Progressive only in name, under SNS rule Serbia regressed back to Milosevic’s era. However, this regression in democratic standards took place in a different way than with Slobodan Milosevic. While the latter was openly authoritarian, widely used intimidation or even the elimination of political adversaries and journalists, and was condemned by the West for the Yugoslav wars, Vucic exploits democracy to look like a progressive, pro-European reformer. He dismissed his radical, nationalist stances to get endorsement from the European Union but never really changed. Today’s Serbia and Milosevic’s are very similar in their essence, but Vucic’s system has a “softer” shape, as his authoritarianism succeeded where Milosevic partially failed: controlling all institutions and media, winning endorsement from the West and presenting himself as a regional leader able to guarantee peace.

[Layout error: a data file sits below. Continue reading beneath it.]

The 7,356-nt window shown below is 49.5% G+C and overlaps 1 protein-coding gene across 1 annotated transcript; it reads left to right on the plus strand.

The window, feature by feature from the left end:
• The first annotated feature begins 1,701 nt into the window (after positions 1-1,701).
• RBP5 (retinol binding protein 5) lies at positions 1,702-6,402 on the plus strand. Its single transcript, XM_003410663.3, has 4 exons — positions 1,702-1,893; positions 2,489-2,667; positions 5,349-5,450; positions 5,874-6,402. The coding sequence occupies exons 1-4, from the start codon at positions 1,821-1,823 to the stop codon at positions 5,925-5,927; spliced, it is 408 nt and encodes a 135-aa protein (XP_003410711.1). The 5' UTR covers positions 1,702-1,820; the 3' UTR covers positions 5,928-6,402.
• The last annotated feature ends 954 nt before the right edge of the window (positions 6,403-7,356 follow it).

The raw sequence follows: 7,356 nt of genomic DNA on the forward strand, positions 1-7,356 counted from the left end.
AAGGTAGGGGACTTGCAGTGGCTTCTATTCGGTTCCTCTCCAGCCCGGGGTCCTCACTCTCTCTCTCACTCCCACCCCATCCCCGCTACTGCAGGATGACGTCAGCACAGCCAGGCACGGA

One of the reasons for SNS’ successful performance is its clientelist practices. According to some data, the SNS counts on more than 730,000 party memberships: one every nine citizens. During the Yugoslav one-party system, there were only 430,000 party members out of a population of about 22 million. In proportion, even the Communist Party of China and Vladimir Putin’s United Russia have fewer members than the SNS. Party members are cunningly placed to manage many public firms and therefore exert pressure on, or even threaten to fire, their employees whenever elections or government rallies are held.